Oh happy day!

April 6, 2014

For the last few weeks we’ve been waking up in the dark and it hasn’t been warm enough to want to linger outside at dusk.

Thankfully this morning the clocks went back an hour giving us an extra hour of sleep and more light in the mornings – bliss.

Apropos of time and light, the Daily Mail asks are you living out of sync with the sun?

 

Each morning residents of the east India state of Assam watch the sun rise more than 90 minutes earlier than the west of the country.

This is because time on the clocks across India are set to be exactly the same in each of its states and provinces, regardless of location.

The result is a huge discrepancy between the time shown on the clock and where the sun is in the sky – a problem that this map reveals is widespread throughout the world . .

 

solar

 

 

 

 

 

Lucia Maria shares my view that daylight savings lasts too long.

Some is good but more isn’t better because of the shorter time betweens sunrise and sunset in autumn and spring.

 

 

 

 

 

 

 

 

 


Only four days to go

April 2, 2013

There’s only four days left before the clocks go back an hour and it can’t come soon enough for me.

For the last month or so we’ve been waking up in darkness.

When the decision was made to move clocks forward an hour for summer in 1974 it started at Labour weekend and finished in early March.

Then some bright sparks got the idea that if some daylight saving is good more would be better without taking into account that the amount of daylight we get isn’t constant.

The result is clocks go forward on the last Sunday in September and don’t go back again until the first Sunday in April when we’ve got no more than 12 hours between sunrise and sunset.

Delaying the start by a couple of weeks and bringing the end back a fortnight or so would allow us to have an extra hour of light in the evening without having to wake up in darkness in the morning.

I’m not alone in wanting an abbreviated version of daylight saving. Lucia Maria says  daylight saving is lasting too long and has started a Facebook page seeking to put the clocks back on the third weekend in March.


Is cost of children public responsibility?

April 11, 2012

My mother was a tutor sister.*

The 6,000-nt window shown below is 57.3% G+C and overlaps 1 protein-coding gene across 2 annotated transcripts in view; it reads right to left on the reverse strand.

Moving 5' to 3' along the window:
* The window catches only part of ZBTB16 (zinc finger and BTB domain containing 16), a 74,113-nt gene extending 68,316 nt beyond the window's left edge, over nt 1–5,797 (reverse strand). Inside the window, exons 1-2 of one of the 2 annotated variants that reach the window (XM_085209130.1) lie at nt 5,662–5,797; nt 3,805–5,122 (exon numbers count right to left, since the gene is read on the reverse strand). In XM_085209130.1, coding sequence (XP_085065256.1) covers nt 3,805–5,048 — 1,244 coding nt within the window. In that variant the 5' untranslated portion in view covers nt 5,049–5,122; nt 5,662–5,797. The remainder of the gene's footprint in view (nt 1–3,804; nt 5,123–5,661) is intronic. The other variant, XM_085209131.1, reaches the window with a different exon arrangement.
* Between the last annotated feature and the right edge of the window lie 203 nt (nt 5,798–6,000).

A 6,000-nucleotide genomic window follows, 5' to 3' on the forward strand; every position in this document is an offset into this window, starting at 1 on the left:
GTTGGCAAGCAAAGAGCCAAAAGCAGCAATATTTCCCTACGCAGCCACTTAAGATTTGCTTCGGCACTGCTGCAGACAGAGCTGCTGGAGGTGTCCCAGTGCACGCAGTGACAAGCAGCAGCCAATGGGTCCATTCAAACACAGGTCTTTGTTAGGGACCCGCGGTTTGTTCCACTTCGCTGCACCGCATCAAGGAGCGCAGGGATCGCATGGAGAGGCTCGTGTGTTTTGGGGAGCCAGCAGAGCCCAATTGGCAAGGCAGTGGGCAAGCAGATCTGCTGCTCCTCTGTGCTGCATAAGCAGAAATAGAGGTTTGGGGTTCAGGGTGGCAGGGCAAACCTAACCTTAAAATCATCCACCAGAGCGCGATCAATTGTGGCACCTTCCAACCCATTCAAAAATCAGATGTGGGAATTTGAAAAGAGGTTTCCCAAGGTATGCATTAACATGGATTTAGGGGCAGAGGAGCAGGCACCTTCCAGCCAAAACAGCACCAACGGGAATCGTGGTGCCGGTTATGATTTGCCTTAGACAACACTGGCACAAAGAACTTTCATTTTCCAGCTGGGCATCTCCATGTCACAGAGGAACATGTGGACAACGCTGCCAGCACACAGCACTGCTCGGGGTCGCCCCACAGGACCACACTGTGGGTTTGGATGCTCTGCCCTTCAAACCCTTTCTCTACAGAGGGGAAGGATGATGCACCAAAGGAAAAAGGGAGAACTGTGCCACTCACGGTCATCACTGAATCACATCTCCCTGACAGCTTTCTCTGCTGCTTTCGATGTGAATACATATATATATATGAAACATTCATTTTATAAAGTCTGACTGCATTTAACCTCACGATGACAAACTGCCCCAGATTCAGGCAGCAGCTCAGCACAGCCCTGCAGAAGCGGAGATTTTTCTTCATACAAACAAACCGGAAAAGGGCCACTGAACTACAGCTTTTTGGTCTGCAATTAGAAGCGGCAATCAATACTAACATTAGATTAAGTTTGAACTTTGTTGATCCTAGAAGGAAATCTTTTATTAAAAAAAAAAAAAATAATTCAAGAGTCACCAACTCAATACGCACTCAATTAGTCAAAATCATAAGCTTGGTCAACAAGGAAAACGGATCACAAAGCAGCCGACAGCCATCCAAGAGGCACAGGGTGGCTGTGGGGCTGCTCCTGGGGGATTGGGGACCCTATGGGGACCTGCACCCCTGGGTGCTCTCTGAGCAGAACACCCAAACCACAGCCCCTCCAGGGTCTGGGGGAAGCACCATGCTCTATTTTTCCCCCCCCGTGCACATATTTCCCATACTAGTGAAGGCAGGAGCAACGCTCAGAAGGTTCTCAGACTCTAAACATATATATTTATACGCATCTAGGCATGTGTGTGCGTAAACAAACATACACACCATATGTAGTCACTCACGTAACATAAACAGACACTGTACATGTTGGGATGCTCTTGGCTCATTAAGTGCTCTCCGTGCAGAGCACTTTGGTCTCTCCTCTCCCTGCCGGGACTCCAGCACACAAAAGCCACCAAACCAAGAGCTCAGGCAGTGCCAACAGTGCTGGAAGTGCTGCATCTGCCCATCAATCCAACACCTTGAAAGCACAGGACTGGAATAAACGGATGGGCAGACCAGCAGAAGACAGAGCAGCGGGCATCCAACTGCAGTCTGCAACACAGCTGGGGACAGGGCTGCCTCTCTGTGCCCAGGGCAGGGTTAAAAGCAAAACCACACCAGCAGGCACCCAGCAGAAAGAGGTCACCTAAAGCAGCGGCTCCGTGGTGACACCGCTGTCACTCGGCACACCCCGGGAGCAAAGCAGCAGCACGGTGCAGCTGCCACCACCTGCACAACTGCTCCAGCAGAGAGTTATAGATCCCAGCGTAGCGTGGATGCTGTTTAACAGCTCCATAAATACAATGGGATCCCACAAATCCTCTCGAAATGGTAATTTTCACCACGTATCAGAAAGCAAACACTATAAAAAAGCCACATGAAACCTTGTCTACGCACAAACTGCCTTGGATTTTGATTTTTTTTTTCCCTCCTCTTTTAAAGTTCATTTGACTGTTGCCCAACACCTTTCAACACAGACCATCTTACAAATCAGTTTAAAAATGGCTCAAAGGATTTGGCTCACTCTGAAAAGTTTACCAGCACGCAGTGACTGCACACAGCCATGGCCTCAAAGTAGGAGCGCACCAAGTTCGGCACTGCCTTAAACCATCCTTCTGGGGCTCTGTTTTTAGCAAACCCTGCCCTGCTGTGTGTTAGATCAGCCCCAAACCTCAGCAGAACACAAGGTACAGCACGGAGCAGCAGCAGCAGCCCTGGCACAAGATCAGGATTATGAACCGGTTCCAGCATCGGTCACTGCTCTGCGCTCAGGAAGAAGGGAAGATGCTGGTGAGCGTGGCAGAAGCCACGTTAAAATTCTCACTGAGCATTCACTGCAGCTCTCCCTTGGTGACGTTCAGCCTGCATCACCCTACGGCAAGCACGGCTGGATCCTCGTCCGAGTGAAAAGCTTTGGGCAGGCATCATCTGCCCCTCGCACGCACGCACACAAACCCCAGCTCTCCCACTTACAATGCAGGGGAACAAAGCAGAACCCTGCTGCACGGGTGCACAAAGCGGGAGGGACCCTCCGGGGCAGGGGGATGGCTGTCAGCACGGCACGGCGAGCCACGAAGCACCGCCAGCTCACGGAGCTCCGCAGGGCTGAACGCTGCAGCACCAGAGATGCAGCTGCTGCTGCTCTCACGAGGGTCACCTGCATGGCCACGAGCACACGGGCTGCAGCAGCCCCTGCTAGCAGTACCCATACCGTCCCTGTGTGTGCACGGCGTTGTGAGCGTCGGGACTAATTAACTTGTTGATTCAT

She loved her job and was very good at it but when she married she gave it up while my father worked full-time as a carpenter and built their house in his spare time.

Looking back years later, she said it was ridiculous that she didn’t carry on working but that was something very few married women contemplated in the 1950s.

When we married nearly three decades later almost all women continued to work after marriage, though most gave up when they had children, at least until the youngest was at pre-school.

That has gradually changed and now it is not uncommon for women to return to work much sooner after having children.

Some do it by choice, some to keep up professional qualifications, some because they need/want the money.

There are both costs and benefits to taking time off to have children and continuing working.

The benefits of uninterrupted time for bonding and breast-feeding aren’t disputed.

Juggling the care of a baby and the tiredness that goes with it with paid work is demanding.

Women brought up to believe they can do anything can find full-time parenting very challenging.

The loss of a full or part-time income can strain family budgets.

But is it the public’s responsibility to compensate for that?

Proponents of paid parental leave think so and are delighted that Labour’s Members’ Bill to extend PPL to six months has been drawn from the ballot.

There’s been a range of views on whether or not it is affordable given high government debt and the need to return to surplus as soon as possible without threatening essential services.

I’ve yet to read or hear anyone questioning the need for PPL at all and whether the cost of children should be a public responsibility.

PPL is a benefit, paid for from taxes. Like ACC it gives more to those who earn more – at least up to $458.82 per week or the equivalent of $23,858 –   but unlike ACC the beneficiaries have not been levied for it.

Unlike any other non-contributory benefit, except superannuation, it isn’t means tested. A woman, or her partner, earning thousands of dollars a week has the same entitlement to PPL as someone on the minimum wage.

Is that right or fair?

I’m not convinced it is on principle and absolutely sure it isn’t in the current economic environment.

I might accept a case if it was means tested. But paying the equivalent of pocket money to high earners when the country is seriously indebted and the only increased spending in this year’s Budget will be for health and education – paid for by savings elsewhere – is a luxury not a necessity.